Greece decides on F-16 warplane upgrade: Official
An emergency meeting by the government council of foreign affairs and defense chaired by Prime Minister Alexis Tsipras approved the decision, the PM’s office said on April 28.
“The council unanimously approved the implementation of the 85-plane upgrade program,” Tsipras’ office said.
It added that the decision was based on “preliminary approval” by the U.S. of a “revised Greek proposal taking into account the country’s fiscal obligations over the coming years.”
No details on the cost or delivery dates of the program were given.
Greece operates a fleet of some 150 F-16s in all.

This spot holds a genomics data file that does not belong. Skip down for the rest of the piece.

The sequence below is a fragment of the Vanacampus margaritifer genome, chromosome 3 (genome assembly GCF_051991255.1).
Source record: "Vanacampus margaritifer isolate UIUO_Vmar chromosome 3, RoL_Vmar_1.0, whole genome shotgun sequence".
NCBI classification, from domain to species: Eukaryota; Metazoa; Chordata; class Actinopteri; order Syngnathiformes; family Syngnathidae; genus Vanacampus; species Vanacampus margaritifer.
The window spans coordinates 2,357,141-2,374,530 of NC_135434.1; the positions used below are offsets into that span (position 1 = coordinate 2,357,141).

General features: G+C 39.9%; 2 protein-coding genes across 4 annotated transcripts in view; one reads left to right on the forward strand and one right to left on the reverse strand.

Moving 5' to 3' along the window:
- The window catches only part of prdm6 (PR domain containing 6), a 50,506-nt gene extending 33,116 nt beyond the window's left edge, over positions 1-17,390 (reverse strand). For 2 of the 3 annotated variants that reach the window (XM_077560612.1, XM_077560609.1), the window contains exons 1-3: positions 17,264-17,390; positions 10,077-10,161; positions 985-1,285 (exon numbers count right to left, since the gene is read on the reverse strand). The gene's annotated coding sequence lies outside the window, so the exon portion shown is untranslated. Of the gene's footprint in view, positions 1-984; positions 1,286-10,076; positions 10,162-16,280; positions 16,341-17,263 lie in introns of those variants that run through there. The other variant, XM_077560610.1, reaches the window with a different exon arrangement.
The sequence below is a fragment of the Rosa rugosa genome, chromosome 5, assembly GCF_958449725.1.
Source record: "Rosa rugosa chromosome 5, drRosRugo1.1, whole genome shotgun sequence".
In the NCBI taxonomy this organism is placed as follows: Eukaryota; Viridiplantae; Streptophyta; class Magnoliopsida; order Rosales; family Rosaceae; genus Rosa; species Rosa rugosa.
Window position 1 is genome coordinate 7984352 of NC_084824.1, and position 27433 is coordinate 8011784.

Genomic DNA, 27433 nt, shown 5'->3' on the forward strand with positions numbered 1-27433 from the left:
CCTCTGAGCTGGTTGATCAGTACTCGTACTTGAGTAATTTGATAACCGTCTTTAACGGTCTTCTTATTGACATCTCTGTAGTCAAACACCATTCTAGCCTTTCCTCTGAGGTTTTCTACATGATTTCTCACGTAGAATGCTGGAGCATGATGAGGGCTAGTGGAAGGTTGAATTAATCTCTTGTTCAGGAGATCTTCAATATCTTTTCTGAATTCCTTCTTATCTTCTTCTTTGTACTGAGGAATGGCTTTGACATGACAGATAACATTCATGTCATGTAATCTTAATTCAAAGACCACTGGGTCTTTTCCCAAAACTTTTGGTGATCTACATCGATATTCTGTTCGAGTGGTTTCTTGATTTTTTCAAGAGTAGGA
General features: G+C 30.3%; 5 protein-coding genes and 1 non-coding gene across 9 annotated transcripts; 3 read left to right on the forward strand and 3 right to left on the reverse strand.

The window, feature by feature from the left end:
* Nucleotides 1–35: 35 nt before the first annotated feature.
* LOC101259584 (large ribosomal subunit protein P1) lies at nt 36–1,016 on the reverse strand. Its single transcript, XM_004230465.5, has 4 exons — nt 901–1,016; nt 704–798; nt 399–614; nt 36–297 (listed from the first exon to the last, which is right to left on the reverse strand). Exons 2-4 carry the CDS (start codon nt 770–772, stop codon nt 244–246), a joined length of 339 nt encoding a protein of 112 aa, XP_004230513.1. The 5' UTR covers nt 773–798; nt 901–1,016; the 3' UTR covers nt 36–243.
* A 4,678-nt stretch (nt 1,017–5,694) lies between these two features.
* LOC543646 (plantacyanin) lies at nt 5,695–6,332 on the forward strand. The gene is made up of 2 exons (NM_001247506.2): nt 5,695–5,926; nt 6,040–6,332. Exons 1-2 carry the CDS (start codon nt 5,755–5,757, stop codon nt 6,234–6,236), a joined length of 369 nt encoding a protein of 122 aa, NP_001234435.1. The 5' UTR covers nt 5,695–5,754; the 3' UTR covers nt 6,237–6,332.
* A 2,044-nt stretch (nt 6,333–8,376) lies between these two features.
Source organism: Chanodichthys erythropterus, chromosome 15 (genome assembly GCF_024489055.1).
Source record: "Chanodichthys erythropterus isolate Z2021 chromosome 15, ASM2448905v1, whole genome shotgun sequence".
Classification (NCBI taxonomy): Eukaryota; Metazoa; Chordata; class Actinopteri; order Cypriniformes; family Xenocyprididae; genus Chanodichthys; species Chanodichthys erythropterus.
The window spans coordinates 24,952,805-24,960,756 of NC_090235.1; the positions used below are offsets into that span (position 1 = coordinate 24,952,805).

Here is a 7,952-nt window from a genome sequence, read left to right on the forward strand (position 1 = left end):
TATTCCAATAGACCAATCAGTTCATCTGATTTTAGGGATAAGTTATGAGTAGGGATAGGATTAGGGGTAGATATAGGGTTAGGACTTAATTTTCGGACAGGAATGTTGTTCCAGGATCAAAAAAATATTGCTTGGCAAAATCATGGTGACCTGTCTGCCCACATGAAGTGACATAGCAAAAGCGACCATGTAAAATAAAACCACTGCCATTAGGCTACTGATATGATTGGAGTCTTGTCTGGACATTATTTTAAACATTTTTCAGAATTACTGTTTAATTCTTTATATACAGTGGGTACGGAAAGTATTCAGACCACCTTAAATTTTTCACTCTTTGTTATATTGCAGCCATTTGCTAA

The deal had originally been announced in October during a visit by Tsipras to Washington.
But the government came under immediate criticism over the price tag, estimated at $2.4 billion at the time over 10 years.
Athens had insisted the cost would not exceed $1.3 billion and would not destabilise its precarious budget.
Ta Nea daily said on April 28 the program runs to 2028, with annual payments until 2021 set at a maximum of 120 million euros owing to Greece’s bailout obligations.
Tsipras has said the planes, some of them dating from 1989, risked being rendered inoperable without the upgrade.
Greek authorities released from custody on April 27 one of the eight former Turkish servicemen who fled to the country in a military helicopter seeking asylum, just after Turkey’s failed military coup in 2016.